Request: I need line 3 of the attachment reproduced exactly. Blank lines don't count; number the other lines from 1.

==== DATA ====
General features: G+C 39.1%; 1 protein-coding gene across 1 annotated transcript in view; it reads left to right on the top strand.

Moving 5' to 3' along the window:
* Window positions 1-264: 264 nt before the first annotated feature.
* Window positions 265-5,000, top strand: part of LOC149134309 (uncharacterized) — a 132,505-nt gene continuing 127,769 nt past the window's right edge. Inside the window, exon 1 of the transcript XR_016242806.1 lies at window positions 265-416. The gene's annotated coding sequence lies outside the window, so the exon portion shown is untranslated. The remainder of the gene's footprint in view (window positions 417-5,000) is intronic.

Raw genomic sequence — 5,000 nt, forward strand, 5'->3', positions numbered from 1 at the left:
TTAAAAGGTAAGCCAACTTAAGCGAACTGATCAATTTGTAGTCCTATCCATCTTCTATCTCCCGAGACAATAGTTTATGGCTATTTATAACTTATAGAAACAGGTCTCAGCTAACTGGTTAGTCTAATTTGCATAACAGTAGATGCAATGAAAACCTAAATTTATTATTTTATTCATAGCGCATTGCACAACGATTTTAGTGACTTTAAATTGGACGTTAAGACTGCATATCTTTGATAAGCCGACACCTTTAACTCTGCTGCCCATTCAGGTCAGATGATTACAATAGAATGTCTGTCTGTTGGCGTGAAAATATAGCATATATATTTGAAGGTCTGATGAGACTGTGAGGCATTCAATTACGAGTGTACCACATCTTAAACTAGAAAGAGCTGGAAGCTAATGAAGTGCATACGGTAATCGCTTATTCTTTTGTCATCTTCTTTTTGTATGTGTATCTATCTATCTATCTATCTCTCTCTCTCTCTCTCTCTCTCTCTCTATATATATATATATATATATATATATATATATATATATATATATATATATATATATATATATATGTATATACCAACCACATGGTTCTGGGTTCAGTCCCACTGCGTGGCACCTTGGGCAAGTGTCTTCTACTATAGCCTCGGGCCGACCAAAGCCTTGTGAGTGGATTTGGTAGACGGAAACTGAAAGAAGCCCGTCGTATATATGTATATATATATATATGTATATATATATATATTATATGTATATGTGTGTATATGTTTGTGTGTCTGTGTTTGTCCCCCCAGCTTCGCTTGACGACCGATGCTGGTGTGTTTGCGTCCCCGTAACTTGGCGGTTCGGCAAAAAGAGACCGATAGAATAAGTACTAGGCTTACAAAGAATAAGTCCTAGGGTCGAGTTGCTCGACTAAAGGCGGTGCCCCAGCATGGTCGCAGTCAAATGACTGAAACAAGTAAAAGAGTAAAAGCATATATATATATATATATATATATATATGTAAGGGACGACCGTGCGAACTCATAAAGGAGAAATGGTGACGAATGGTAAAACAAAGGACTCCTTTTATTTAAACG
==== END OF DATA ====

* Window positions 1-264: 264 nt before the first annotated feature.